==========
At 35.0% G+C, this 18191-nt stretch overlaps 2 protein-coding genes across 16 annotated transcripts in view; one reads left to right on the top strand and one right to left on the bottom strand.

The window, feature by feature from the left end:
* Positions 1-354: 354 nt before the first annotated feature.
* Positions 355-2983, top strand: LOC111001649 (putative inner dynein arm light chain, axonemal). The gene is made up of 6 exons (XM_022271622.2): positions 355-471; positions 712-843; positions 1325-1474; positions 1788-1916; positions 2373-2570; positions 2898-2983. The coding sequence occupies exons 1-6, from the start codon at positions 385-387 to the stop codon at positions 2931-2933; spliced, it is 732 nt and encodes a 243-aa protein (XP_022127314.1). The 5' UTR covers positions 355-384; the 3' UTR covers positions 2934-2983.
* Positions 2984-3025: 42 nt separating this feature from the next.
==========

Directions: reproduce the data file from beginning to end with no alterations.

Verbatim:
At 35.0% G+C, this 18191-nt stretch overlaps 2 protein-coding genes across 16 annotated transcripts in view; one reads left to right on the top strand and one right to left on the bottom strand.

The window, feature by feature from the left end:
* Positions 1-354: 354 nt before the first annotated feature.
* Positions 355-2983, top strand: LOC111001649 (putative inner dynein arm light chain, axonemal). The gene is made up of 6 exons (XM_022271622.2): positions 355-471; positions 712-843; positions 1325-1474; positions 1788-1916; positions 2373-2570; positions 2898-2983. The coding sequence occupies exons 1-6, from the start codon at positions 385-387 to the stop codon at positions 2931-2933; spliced, it is 732 nt and encodes a 243-aa protein (XP_022127314.1). The 5' UTR covers positions 355-384; the 3' UTR covers positions 2934-2983.
* Positions 2984-3025: 42 nt separating this feature from the next.